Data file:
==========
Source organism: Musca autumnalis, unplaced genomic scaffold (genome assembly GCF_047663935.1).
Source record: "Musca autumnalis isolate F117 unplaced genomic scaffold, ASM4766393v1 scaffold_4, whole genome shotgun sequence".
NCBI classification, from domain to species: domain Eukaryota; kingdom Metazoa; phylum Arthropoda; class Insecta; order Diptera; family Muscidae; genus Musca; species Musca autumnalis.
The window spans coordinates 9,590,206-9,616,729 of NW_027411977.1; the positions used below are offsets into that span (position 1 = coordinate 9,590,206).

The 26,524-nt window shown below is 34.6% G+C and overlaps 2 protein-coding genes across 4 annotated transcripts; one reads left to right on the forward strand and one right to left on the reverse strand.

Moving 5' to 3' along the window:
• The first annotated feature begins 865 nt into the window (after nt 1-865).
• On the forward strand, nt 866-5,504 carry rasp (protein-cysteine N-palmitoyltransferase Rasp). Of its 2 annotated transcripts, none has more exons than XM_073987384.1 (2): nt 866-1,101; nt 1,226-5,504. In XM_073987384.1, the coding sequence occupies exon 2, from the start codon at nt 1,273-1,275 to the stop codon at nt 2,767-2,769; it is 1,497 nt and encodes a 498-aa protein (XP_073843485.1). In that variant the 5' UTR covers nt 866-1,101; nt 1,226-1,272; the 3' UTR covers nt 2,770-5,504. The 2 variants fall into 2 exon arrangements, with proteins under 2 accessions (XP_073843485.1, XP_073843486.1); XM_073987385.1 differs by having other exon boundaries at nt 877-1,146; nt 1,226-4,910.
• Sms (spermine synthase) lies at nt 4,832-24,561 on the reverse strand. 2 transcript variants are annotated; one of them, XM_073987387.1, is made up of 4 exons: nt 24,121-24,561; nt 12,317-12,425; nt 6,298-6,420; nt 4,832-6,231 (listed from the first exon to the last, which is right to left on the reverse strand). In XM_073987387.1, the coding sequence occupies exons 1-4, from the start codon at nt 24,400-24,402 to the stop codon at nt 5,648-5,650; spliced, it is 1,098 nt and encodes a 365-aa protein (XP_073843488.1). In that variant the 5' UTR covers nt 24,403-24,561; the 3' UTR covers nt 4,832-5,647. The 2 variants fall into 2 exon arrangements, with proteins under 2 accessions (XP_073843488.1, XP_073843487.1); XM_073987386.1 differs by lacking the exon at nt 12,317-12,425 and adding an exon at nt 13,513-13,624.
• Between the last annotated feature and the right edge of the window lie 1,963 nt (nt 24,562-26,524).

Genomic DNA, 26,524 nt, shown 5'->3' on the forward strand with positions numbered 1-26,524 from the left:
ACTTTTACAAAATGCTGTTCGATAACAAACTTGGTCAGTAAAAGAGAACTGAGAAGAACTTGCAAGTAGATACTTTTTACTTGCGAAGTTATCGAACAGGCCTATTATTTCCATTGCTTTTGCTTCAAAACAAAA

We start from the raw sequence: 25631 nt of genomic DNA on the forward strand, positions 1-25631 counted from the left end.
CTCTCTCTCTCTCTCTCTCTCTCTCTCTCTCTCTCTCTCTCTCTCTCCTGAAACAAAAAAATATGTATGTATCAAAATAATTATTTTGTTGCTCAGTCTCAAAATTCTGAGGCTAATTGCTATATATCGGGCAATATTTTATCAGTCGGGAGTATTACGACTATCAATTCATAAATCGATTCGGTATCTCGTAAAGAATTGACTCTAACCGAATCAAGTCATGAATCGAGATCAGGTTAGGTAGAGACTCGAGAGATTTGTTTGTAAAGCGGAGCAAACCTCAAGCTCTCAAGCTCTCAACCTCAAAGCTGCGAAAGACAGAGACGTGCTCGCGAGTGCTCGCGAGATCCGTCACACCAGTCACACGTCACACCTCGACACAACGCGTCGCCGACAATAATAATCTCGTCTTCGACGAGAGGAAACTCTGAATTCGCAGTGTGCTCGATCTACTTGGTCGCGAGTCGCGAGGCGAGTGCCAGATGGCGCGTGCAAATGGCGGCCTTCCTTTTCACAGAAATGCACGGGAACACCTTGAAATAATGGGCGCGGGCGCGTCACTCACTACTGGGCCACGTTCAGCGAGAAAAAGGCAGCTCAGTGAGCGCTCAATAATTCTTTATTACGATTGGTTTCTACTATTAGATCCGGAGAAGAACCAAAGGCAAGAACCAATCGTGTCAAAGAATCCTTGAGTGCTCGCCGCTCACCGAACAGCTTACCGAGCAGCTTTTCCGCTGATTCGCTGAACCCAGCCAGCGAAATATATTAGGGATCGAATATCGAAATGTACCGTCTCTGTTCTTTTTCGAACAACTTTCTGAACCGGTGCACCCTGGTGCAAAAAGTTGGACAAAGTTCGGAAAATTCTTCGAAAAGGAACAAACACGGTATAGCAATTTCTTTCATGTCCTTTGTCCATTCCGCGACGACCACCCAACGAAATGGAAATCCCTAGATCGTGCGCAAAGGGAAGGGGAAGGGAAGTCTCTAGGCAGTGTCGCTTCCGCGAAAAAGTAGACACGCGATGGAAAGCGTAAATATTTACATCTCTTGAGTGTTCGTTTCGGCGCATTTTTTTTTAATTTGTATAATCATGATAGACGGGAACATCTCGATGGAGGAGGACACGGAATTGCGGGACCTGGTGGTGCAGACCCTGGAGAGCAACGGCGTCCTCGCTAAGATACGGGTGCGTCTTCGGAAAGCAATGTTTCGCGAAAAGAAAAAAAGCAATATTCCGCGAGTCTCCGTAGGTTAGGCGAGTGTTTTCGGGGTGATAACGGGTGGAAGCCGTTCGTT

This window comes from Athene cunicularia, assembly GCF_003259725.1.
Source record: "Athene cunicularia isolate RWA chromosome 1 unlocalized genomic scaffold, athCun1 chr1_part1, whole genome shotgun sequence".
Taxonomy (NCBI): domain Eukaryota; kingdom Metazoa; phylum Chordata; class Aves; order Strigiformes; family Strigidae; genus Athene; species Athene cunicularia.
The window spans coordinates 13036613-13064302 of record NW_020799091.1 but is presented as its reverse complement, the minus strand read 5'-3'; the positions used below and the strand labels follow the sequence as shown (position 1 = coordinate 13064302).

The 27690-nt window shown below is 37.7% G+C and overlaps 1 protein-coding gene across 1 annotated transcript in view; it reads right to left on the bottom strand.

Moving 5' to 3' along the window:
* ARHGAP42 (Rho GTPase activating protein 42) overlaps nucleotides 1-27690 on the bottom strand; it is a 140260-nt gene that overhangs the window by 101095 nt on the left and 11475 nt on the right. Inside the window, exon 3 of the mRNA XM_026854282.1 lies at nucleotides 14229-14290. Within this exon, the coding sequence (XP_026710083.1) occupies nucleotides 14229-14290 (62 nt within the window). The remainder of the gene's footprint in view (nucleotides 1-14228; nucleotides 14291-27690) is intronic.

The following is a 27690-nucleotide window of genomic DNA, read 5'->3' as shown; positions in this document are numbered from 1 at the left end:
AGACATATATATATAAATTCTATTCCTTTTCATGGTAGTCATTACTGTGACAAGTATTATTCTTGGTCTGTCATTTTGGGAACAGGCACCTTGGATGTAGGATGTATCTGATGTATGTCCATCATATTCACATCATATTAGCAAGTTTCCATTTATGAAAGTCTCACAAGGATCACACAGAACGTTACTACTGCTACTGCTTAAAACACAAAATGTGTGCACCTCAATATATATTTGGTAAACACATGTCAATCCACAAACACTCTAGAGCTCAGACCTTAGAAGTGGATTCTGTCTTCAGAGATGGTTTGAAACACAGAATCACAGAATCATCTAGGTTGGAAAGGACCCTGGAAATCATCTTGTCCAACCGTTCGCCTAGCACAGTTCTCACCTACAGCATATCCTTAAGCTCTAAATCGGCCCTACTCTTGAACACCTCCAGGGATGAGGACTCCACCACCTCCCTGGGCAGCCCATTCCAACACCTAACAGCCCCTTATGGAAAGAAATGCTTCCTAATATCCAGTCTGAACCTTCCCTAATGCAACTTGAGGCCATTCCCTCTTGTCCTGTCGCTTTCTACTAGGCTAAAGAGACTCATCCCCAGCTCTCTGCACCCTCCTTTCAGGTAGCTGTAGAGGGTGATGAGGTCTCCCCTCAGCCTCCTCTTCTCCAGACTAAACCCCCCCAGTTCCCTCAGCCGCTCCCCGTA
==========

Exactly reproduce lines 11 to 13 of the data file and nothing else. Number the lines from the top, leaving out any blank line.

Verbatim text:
Genomic DNA, 26,524 nt, shown 5'->3' on the forward strand with positions numbered 1-26,524 from the left:
ACTTTTACAAAATGCTGTTCGATAACAAACTTGGTCAGTAAAAGAGAACTGAGAAGAACTTGCAAGTAGATACTTTTTACTTGCGAAGTTATCGAACAGGCCTATTATTTCCATTGCTTTTGCTTCAAAACAAAA

We start from the raw sequence: 25631 nt of genomic DNA on the forward strand, positions 1-25631 counted from the left end.